Can An Employer Stop Employees from Unionizing?
In Ontario, employees usually have the ability to form a union. Employees may seek to do so for a variety of reasons, including but not limited to poor working conditions, disrespect from management, or a lack of job security. Once a union is formed, it can negotiate a collective agreement which can restrict the employer’s authority over its employees and force them to go through the union over certain issues. Many employees fear that their employer may reprise against them for forming a union, so the question is, can employers stop employees from unionizing without engaging in unfair labour practices?
The Union Certification Process
The process to certify a union is set out in Ontario’s Labour Relations Act. Employees will first gather support for the unionization and then file an application for certification with the Ontario Labour Relations Board containing a description of the proposed bargaining unit and the proposed number of members. A copy of the application will be provided to the employer, who will then have two business days to file a response.
At this point, the Labour Relations Board will hold a hearing and determine if a certification vote can be held. This will be granted if the support of 40% of the proposed bargaining unit can be demonstrated. If over 50% of employees who cast a ballot vote in favour of unionization, the union will be certified.
The employer normally cannot interfere with the certification vote, risking an application against them for unfair labour practices if they do so, which can have costly consequences.
How can the Employer take part in the Process?
While employers may be at risk of an unfair labour practices application if they cross the line in opposing the union’s formation, there are some options available to the employer. The employer can still communicate with employees during the proposed union’s attempt to organize. While the employer cannot coerce or threaten employees, the employer can state its position on the matter, correct inaccurate statements made by the proposed union, explain disadvantages of union membership, or explain that benefits promised by the proposed union may not occur.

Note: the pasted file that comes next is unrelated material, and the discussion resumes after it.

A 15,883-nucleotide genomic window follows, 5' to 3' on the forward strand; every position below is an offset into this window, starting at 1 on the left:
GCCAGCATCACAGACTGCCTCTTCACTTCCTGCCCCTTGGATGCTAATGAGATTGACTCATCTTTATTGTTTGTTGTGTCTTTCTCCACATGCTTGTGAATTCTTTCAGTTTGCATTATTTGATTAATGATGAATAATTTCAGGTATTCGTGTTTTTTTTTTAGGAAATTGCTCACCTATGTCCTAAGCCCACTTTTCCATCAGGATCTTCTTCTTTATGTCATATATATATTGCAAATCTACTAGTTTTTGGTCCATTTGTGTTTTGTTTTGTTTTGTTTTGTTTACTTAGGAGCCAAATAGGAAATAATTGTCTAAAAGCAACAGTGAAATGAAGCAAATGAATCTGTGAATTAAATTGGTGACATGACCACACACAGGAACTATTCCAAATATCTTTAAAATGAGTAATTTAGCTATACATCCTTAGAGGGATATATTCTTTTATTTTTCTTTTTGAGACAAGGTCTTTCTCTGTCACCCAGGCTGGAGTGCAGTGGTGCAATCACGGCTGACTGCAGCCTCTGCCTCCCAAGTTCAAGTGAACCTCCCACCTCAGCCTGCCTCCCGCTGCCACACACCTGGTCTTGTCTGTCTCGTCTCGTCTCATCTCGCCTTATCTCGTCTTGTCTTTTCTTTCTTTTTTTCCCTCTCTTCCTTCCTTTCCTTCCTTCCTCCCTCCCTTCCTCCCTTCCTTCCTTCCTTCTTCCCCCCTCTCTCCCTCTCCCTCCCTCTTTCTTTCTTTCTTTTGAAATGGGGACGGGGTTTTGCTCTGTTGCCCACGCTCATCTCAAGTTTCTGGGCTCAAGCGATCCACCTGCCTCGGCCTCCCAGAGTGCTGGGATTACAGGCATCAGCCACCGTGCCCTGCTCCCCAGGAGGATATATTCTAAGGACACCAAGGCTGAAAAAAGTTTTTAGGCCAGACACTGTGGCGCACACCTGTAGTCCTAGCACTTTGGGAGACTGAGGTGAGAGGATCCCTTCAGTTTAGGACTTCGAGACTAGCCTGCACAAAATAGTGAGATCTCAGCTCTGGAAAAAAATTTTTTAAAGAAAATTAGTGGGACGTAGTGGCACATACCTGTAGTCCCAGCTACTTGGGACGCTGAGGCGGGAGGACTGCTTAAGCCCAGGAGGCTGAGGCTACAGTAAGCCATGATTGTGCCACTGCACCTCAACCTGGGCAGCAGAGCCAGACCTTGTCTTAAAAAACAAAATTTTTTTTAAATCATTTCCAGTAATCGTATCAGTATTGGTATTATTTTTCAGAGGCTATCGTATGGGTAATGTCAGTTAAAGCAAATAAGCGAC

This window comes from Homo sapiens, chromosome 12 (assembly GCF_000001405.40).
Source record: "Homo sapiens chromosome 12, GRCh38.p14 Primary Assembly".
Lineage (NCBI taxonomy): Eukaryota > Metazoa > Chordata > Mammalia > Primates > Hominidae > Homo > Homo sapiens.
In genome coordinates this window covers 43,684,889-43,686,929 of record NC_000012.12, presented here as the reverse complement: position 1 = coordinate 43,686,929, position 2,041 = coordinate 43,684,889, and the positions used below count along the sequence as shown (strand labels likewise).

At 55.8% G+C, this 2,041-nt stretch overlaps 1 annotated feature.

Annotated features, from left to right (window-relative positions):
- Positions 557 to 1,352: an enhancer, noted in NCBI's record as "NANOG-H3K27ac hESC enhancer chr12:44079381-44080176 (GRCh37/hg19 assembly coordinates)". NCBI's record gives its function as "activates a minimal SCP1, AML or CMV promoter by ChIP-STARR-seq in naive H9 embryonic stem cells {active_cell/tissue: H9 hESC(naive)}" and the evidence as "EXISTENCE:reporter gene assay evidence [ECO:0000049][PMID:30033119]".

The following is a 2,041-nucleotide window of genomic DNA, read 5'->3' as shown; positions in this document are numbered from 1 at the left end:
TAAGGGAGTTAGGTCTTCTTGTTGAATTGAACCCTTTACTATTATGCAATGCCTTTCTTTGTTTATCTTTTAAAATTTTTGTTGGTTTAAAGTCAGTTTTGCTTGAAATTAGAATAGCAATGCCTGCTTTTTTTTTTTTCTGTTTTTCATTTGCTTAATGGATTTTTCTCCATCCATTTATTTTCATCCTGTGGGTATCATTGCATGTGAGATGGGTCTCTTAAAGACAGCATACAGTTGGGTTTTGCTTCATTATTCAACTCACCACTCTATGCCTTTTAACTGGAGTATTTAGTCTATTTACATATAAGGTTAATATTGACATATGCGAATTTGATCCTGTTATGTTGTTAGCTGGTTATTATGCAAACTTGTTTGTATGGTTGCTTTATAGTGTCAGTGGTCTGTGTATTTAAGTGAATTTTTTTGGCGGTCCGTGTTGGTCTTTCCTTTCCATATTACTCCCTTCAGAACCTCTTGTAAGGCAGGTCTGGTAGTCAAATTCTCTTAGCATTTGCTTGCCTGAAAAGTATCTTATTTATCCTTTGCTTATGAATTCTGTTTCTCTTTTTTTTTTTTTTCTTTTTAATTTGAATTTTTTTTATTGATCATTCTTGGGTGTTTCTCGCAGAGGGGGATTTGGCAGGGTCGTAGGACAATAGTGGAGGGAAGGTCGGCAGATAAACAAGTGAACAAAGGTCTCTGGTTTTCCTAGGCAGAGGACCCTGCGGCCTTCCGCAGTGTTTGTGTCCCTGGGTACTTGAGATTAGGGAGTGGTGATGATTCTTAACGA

The employer can also expect the workplace to continue operating in a “business as usual” manner while the proposed union is organizing. The employer can expect employees to be performing their duties on company time, upholding workplace standards, and preventing outside organizers from trespassing.
Once an application for certification has been filed, the employer can provide a response within two business days disputing the proposed description of the union and/or the number of proposed members.
It is important to note, however, that what an employer can and cannot do regarding the formation of a union is not always clear, and employers should consult with a labour lawyer before taking any action to ensure they are not opening themselves up to liability for damages or other penalties.
Contact Achkar Law
If you are an employer and have questions related to the union certification process or your employees are attempting to form a union, or an employee and have questions pertaining to whether employers can stop employees from unionizing, our team of experienced labour lawyers at Achkar Law can help.